Posts Tagged ‘Marcus To’

Sensation Comics Featuring Wonder Woman #6 Review: “Taketh Away, Part Two” By Ivan Cohen And Marcus To

September 18, 2014

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Finishing a tale that started in last week’s digital issue of Sensation Comics, this story certainly ended a lot better than it began. I was generally unimpressed with the first part; while it wasn’t egregiously bad by any means, it didn’t have a lot going for it either. This week’s second part was a more entertaining read that went in a couple of surprising directions.

What I enjoyed most about this issue was its choice of villains. After last week, I was anticipating some sort of showdown with the gods, whereby Wonder Woman proved herself to them or showed that she was just as strong without them. Instead, it turns out that the “gods forsaking her” angle last week was a nice bit of misdirection, and Dr. Psycho was behind everything. Before that reveal, Wonder Woman has an encounter with the Cheetah that was also unexpected and which made for a fun fight scene in a zoo. The shift from the gods to classic Wonder Woman villains was an enjoyable one, and was a twist that made clever use of the two-parter structure.

Along with this nice twist, Ivan Cohen’s writing was better all around this week. Wonder Woman fighting the Cheetah despite her lack of superpowers well captured the character’s determination and commitment, while using her brains instead of her brawn to ultimately defeat the Cheetah showcased Wonder Woman’s versatility. The takedown of Dr. Psycho at the end of the book was solidly executed as well, both with her fake out that lured Dr. Psycho to her and the subsequent page turn reveal of paramedics carting away Dr. Psycho on a stretcher in a neck brace. Both confrontations made for a good read.

I was less enthused about Wonder Woman’s talking to animals powers ultimately being what tipped her off. This is in part because I think it’s sort of a silly power; she’s not Animal Man, and while I can understand Wonder Woman having a connection to nature, when stories have her actually communicating with animals I tend to roll my eyes a little. I like the idea of Dr. Psycho forgetting to block out one of her minor abilities, but a comic whose resolution involves an explanation about how Wonder Woman can talk to animals just isn’t my jam. This plotline might have been aided by a little more subtlety at the end instead of such a straightforward run down.

Cohen very much stuck the landing with his final page, though. While talking with the talk show guy about the gods, Wonder Woman says, “It’s not my belief in them that’s important. It’s my belief in me.” It helps that she says this while flying off into the sky all cool-like. I love the sentiment that the gods, the very source of Wonder Woman’s powers in this particular incarnation of the character, aren’t as important as Wonder Woman believing in herself. She would still be a great hero without them, as we saw with the Cheetah fight. Her belief in herself is what matters most of all, and any Wonder Woman story that ends with a message like that is a good one in my books.

On the art side of things, Marcus To really picked up his game in this second issue. The Cheetah looked great, as did the snow leopard that ultimately did her in, and the fight scenes were much more kinetic than they were last week. There were some strong specific panels as well; I quite liked the bit where a dazed Wonder Woman is lying in the grass surrounded by chirping birds after the Cheetah threw her through a roof and into the bird sanctuary. It’s not an over the top panel, but there’s a slight comedic touch to it that I enjoyed.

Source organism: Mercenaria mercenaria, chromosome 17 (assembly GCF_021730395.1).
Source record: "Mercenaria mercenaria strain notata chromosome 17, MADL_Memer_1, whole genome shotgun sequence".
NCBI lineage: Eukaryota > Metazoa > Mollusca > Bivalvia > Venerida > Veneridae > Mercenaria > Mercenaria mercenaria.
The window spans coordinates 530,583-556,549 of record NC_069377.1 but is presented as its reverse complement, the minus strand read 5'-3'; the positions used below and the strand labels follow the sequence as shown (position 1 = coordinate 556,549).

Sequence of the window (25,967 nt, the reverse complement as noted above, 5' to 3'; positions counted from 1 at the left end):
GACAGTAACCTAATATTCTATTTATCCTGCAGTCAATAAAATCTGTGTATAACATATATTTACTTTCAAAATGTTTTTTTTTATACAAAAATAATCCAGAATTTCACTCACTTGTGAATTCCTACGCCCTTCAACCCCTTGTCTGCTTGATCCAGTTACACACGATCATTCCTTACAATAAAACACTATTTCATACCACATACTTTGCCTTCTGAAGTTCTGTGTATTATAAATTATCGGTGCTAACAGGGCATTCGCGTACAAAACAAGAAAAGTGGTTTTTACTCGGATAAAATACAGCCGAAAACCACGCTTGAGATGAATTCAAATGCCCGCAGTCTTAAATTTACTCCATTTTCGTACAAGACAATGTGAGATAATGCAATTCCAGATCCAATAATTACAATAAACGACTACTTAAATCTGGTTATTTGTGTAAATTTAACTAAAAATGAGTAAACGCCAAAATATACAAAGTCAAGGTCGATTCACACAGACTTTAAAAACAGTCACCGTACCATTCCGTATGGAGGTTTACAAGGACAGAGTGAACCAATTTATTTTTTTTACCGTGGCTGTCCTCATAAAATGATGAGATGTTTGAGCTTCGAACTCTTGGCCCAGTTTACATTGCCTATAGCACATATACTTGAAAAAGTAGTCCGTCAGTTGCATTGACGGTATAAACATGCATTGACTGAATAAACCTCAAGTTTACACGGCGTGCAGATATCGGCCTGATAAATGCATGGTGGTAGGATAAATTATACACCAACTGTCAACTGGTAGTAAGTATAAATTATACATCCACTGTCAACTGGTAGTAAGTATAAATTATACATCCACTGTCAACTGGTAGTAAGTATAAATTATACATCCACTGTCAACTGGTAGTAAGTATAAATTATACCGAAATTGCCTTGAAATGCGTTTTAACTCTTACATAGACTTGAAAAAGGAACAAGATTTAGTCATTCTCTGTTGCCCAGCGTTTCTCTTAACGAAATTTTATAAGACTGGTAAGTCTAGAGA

I’m still not sure what was up with the poor “ugly” Wonder Woman reveal at the end of the last issue. When we learned this week that Dr. Psycho was behind Wonder Woman’s loss of abilities and that she still had them, she just didn’t think that she did, her continuing to look like herself made sense. Her beauty wasn’t gone, she just thought it was. But with the mirror panel at the end of the last issue, was Wonder Woman looking the same meant to communicate that her beauty wasn’t actually gone, as a sort of hint to the reader? Or did the slight bags under the eyes and such mean to illustrate how Wonder Woman saw herself, even though to me she looked about the same? If it was the former, that’s kind of clever, but the execution of it all left me confused. After a clever art move, the reader’s first thought shouldn’t be that the artist messed it up. Whatever was going on in last week’s final panel, it could have been done much clearer either way.

Overall, this was a decent issue. I liked the twist from what I was expecting, the art was better, and I got to read a story where Wonder Woman took down two classic villains in inventive ways. Even with the improvement shown in the finale, I’d still rank this story near the bottom of the list of what we’ve seen so far from Sensation Comics, but we’ve also only had four stories. That the bottom of the list is a fairly enjoyable tale speaks well for the series thus far.

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Sensation Comics Featuring Wonder Woman #5 Review: “Taketh Away, Part One” By Ivan Cohen And Marcus To

September 11, 2014

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It’s tricky to review half of a story, especially when that first part amounts to only ten full pages of comic book material. It’s not a lot to go on, plus the more exciting bits of a comic tend to come toward the end of a story and you get to see how bits of the first part pay off. So let’s call this a tentative review, because a lot could change once part two comes out next week.

That being said, I definitely have some thoughts about this week’s digital issue of Sensation Comics regardless of how it ends later. On pretty much every level, it didn’t do much for me. I didn’t dislike it, but it was a decidedly average outing from a book that’s had a very strong beginning.

Let’s start with what I did like, which was the overall premise of the issue. Because Wonder Woman is an accepting and open-minded person, she states in a television interview that while she believes in the Greek gods, she’s not here to proselytize on their behalf. The gods, quick to anger as always, feel like Wonder Woman has denounced them and thus take away her powers. That’s a solid premise, and I’m curious to see how it plays out in the story’s finale.

However, the execution of this premise was fairly mundane. Ivan Cohen’s done a lot of great kids books for DC Comics, so maybe I was expecting more humour and fun from the story, but the writing was a little bit flat. Wonder Woman’s interview seemed unnecessarily long, with odd turns and no real pep, despite a bit of a cliffhanger that I assume will come up in some capacity next week. Wonder Woman’s interaction with an armed hostage taker was similarly uneventful. Cohen makes the gunman sexist, but in a very obvious way, and the scene’s attempt at a joke was mildly amusing at best. The dialogue throughout was okay, but there was no snap; there was no fire to Wonder Woman’s outrage, no cleverness from anyone, no real fun to any of it.